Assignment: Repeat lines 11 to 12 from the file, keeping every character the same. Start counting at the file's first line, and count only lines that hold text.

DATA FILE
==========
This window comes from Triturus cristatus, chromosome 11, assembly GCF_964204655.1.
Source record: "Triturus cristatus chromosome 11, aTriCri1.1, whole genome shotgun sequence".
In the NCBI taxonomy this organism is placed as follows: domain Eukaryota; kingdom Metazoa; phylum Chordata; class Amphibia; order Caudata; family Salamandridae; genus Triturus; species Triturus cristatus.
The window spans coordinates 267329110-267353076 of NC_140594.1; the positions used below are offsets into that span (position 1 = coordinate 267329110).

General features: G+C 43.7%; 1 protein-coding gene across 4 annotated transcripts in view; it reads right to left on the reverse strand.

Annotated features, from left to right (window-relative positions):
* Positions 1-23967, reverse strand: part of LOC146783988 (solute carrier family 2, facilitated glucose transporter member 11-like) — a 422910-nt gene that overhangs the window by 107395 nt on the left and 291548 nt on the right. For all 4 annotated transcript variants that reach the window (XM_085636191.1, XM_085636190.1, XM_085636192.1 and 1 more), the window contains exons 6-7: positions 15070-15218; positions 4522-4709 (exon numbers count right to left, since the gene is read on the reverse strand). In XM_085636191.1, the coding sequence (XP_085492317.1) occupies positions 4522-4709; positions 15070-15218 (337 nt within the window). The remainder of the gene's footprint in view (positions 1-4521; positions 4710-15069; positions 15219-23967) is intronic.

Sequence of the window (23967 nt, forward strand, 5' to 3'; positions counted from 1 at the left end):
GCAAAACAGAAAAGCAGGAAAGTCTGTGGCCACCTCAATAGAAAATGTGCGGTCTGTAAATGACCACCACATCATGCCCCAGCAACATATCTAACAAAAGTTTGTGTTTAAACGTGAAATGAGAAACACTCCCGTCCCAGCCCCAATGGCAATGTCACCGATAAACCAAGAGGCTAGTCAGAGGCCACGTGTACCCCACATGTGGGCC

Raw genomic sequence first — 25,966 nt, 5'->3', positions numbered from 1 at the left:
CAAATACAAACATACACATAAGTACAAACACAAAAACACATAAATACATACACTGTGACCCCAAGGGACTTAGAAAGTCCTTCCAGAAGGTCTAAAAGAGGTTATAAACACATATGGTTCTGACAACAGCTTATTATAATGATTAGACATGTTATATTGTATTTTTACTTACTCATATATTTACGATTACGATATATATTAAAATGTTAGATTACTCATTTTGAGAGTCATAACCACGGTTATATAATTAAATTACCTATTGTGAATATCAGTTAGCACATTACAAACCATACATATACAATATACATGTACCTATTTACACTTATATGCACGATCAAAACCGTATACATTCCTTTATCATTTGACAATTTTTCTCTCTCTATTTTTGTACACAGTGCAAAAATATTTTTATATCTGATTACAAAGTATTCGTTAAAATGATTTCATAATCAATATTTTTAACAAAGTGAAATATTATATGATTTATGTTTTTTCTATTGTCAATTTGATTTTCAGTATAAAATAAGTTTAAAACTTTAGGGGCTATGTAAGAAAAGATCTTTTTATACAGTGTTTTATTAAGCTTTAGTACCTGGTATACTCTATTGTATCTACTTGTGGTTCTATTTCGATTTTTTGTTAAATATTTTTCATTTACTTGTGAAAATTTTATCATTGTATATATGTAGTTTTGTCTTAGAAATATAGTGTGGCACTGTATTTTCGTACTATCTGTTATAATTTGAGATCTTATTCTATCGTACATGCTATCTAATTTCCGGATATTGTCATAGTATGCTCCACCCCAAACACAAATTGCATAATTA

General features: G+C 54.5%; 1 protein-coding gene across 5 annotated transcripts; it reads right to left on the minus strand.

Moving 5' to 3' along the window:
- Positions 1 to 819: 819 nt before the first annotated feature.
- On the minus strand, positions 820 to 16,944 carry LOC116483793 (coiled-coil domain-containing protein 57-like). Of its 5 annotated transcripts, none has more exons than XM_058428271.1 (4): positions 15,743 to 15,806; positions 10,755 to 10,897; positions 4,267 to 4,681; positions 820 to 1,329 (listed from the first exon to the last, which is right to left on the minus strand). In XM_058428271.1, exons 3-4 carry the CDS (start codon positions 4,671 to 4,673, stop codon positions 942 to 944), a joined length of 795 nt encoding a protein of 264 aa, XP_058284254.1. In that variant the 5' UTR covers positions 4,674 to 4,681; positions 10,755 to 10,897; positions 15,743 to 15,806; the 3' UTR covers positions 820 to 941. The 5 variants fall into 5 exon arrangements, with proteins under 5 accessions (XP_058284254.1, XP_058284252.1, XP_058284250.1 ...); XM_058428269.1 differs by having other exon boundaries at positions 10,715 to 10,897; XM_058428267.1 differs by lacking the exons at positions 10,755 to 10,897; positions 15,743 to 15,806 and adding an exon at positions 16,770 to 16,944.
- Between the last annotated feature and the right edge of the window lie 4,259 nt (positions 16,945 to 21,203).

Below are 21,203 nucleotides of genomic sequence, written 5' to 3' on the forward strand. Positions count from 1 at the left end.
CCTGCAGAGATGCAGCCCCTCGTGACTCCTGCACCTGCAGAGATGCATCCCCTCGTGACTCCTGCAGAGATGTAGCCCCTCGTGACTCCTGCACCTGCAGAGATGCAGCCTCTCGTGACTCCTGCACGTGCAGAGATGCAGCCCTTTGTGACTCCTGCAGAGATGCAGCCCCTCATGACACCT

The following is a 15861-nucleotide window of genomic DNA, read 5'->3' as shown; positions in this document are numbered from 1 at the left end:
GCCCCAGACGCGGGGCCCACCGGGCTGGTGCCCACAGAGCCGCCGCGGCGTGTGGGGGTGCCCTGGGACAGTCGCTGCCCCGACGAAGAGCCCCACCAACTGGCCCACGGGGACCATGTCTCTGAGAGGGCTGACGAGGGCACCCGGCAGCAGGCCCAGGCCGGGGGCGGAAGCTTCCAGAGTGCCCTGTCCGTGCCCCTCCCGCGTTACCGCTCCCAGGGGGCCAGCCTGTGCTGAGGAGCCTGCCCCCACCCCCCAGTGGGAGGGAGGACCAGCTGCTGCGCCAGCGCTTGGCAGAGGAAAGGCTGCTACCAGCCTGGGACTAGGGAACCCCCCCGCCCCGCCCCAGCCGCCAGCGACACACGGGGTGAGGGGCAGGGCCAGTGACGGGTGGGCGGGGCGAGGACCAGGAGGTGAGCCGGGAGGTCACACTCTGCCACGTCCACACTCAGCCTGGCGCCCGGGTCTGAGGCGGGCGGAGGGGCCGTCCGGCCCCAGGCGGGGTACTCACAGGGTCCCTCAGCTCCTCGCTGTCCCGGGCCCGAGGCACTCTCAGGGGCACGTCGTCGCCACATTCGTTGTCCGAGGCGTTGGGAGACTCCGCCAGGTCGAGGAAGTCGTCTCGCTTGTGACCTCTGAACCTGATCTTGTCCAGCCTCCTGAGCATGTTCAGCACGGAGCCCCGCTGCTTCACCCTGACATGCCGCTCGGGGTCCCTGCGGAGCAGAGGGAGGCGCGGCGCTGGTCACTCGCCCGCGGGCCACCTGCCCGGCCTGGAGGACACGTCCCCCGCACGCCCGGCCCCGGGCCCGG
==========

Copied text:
CAAATACAAACATACACATAAGTACAAACACAAAAACACATAAATACATACACTGTGACCCCAAGGGACTTAGAAAGTCCTTCCAGAAGGTCTAAAAGAGGTTATAAACACATATGGTTCTGACAACAGCTTATTATAATGATTAGACATGTTATATTGTATTTTTACTTACTCATATATTTACGATTACGATATATATTAAAATGTTAGATTACTCATTTTGAGAGTCATAACCACGGTTATATAATTAAATTACCTATTGTGAATATCAGTTAGCACATTACAAACCATACATATACAATATACATGTACCTATTTACACTTATATGCACGATCAAAACCGTATACATTCCTTTATCATTTGACAATTTTTCTCTCTCTATTTTTGTACACAGTGCAAAAATATTTTTATATCTGATTACAAAGTATTCGTTAAAATGATTTCATAATCAATATTTTTAACAAAGTGAAATATTATATGATTTATGTTTTTTCTATTGTCAATTTGATTTTCAGTATAAAATAAGTTTAAAACTTTAGGGGCTATGTAAGAAAAGATCTTTTTATACAGTGTTTTATTAAGCTTTAGTACCTGGTATACTCTATTGTATCTACTTGTGGTTCTATTTCGATTTTTTGTTAAATATTTTTCATTTACTTGTGAAAATTTTATCATTGTATATATGTAGTTTTGTCTTAGAAATATAGTGTGGCACTGTATTTTCGTACTATCTGTTATAATTTGAGATCTTATTCTATCGTACATGCTATCTAATTTCCGGATATTGTCATAGTATGCTCCACCCCAAACACAAATTGCATAATTA

General features: G+C 54.5%; 1 protein-coding gene across 5 annotated transcripts; it reads right to left on the minus strand.